"...he sat mute, in a paralysis of involvement , as might a man who hears a call from the dead and desires passionately to answer but cannot, being caught unready, and too amazed, and too glad for belief."

Meanwhile the audience, Father Declan, who stands in for the reader, falls into a sort of spell of breath-held wonder at the scenes Enda describes and the range of emotions she reflects upon that still radiate from her person. For in the few days that the scenes unfold, death is all around - at the actual deathbed, the wake, the funeral - and Enda is bursting with life. Everything else pales.
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Raven Cycle #3: Blue Lily, Lily Blue by Maggie Stiefvater
Raven Cycle #3: Blue Lily, Lily Blue

Amy Sawatzky, August 5, 2015

Finally (book 3) a near perfect story - the relationships move past small hurts and jealousies to true, tested but unshakable friendships. The female character while 'obsessed' with the Raven Boys serves as more than their observer and actually has a lush family and home life of her own to track. The writing is beautiful and magical as when describing Ronan's (non-magical) church:
"But the church didn’t feel empty. It was claustrophobic with the scent of incense, vases of foreign lilies, reams of white cloth, the broken gaze of a sorrowing Christ. It bled with stories Adam didn’t know, rituals he would never do, connections he would never share. It was dense with a humming sort of history that made him feel light-headed."
And the consequences of the local and personal magic are deeply felt and leave scars on the primary characters and the reader.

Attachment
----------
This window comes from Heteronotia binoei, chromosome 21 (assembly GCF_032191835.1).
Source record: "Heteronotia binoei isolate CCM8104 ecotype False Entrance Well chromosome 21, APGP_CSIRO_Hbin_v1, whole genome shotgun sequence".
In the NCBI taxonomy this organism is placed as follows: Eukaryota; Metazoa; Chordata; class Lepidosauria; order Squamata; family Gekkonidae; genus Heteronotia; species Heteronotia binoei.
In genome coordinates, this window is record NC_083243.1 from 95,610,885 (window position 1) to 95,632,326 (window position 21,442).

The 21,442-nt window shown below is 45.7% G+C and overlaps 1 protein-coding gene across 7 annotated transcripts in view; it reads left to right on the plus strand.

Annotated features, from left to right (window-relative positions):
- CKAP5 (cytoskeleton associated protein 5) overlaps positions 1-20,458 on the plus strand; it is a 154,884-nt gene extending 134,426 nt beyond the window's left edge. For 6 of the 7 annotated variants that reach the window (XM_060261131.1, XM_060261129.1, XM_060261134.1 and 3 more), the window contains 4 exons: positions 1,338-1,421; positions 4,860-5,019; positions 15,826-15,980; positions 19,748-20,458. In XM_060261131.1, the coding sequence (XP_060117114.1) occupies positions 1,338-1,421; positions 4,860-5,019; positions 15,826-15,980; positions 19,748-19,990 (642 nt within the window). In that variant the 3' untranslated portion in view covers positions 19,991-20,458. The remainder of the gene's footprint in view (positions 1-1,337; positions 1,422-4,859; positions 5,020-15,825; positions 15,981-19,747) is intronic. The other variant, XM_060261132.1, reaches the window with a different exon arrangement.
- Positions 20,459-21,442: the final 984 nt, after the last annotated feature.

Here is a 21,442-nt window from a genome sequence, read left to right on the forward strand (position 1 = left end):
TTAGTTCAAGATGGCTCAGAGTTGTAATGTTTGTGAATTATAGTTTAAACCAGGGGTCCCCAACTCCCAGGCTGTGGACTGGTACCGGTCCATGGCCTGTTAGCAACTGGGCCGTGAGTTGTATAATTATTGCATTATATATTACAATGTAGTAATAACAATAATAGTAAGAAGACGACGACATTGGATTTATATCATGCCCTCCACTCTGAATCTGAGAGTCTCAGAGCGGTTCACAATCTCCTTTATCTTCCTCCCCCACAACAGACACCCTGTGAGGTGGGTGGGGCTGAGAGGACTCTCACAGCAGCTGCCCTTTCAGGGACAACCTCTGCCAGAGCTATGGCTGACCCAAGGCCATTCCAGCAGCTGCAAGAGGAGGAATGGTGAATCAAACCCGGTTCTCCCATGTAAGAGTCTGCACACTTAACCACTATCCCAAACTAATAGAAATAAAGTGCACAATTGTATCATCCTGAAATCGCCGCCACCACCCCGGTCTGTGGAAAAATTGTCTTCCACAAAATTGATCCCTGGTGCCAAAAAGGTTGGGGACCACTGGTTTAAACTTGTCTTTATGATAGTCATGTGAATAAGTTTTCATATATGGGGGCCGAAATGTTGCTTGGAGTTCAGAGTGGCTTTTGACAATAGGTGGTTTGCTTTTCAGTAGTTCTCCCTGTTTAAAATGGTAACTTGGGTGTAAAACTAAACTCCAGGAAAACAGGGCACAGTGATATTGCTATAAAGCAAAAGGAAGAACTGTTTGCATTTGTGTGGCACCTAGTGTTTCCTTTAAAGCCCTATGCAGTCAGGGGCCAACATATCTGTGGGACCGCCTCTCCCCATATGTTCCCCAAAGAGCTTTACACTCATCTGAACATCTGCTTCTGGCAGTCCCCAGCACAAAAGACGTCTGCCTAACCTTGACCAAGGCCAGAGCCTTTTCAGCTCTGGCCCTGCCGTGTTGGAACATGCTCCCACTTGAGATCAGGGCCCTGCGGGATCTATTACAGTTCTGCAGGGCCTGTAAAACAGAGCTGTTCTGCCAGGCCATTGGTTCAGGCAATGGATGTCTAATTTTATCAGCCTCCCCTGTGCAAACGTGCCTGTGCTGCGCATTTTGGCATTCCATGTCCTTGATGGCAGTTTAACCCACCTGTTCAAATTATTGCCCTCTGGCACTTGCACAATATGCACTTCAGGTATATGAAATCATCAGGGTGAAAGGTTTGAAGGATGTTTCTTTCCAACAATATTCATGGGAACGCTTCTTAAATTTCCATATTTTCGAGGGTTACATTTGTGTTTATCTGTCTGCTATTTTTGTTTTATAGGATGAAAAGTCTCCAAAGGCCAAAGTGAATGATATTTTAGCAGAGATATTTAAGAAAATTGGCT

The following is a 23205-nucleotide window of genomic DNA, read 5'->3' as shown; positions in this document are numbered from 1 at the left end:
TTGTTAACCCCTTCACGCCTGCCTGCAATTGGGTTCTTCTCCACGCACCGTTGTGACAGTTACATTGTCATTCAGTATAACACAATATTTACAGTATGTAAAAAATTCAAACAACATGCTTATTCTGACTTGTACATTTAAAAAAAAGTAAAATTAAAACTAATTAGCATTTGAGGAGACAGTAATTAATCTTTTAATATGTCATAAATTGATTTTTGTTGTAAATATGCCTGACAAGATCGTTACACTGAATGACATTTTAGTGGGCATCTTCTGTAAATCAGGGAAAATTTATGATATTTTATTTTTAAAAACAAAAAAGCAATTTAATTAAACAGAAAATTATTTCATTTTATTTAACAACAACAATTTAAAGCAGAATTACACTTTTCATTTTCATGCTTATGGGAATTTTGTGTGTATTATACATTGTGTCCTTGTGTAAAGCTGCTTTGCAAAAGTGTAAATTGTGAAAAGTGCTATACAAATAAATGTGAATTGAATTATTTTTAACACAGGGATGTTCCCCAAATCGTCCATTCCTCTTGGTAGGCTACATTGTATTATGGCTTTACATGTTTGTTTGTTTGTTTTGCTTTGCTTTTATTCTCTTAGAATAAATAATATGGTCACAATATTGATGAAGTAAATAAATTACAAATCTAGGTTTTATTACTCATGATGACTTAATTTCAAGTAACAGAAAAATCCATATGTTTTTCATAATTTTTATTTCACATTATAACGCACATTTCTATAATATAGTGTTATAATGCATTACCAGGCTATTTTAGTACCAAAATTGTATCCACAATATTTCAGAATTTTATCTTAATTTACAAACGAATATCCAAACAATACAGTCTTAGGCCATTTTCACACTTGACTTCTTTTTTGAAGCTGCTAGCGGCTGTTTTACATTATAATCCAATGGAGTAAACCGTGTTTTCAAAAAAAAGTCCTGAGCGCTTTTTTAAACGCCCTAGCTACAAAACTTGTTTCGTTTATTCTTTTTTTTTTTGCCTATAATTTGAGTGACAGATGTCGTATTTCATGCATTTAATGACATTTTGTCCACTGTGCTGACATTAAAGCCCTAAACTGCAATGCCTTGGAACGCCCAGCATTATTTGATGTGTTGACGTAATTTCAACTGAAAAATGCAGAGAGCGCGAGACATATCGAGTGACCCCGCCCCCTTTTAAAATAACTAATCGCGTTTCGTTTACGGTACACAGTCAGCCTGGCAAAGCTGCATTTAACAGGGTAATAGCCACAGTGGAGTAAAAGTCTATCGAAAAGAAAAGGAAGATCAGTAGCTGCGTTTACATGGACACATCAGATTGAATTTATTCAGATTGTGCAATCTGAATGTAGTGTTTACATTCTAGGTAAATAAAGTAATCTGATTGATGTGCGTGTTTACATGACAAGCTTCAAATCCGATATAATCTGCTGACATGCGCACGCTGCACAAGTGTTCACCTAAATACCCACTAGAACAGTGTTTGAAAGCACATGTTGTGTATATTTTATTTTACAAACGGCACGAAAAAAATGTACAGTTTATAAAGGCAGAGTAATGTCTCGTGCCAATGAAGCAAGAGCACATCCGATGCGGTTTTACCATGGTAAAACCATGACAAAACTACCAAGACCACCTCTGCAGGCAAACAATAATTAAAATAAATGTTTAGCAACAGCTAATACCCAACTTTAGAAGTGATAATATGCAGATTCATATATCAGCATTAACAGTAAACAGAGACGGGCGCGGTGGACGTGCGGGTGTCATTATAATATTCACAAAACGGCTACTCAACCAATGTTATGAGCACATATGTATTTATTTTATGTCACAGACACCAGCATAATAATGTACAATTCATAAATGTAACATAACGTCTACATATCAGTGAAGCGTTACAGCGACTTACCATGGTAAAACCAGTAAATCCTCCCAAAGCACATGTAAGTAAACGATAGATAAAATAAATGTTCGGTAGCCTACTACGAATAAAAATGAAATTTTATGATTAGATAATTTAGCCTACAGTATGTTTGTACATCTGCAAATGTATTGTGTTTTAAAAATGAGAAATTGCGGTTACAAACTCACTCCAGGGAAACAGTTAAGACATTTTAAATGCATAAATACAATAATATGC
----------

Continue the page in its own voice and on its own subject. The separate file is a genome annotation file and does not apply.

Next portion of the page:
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Southern Reach Trilogy #3: Acceptance by Jeff Vandermeer
Southern Reach Trilogy #3: Acceptance

Amy Sawatzky, November 11, 2014

Thank you Mr. Vandermeer for rewarding my struggle (patience? displacement? pain and suffering?) through Authority to wrap me up in Acceptance. Perhaps there's a reason the final third of the trilogy is named for the final stage of grief -- this was as visceral as the first two weird, beautiful, frustrating books and yet did draw me to submit by the end to the mystery and wonder that is Area X. The three stories are hard to describe to someone not entangled in their pages, but bottom line - the characters (victims) of the first two books, even those tangentially introduced, are handled with love and care to completion. Though they might not have chosen the same end to their stories, we the embattled readers may at least accept that those finales were somehow right.
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Stumptown Volume 1 by Greg Rucka
Stumptown Volume 1

Amy Sawatzky, August 16, 2014

I loved Rucka's "Whiteout" graphic novels so it was great to discover another crime story of his set in my hometown of Portland which Rucka faithfully puts on display (though perhaps emphasizing the more seedy side)
my only criticism might be that the diversity of the stories' characters is a little wishful thinking for Portland.
note that as with Whiteout, the book would be nothing without his illustrator (in this case Matthew Southworth, in Whiteout's case, Steve Lieber - the things that man could do with white space!)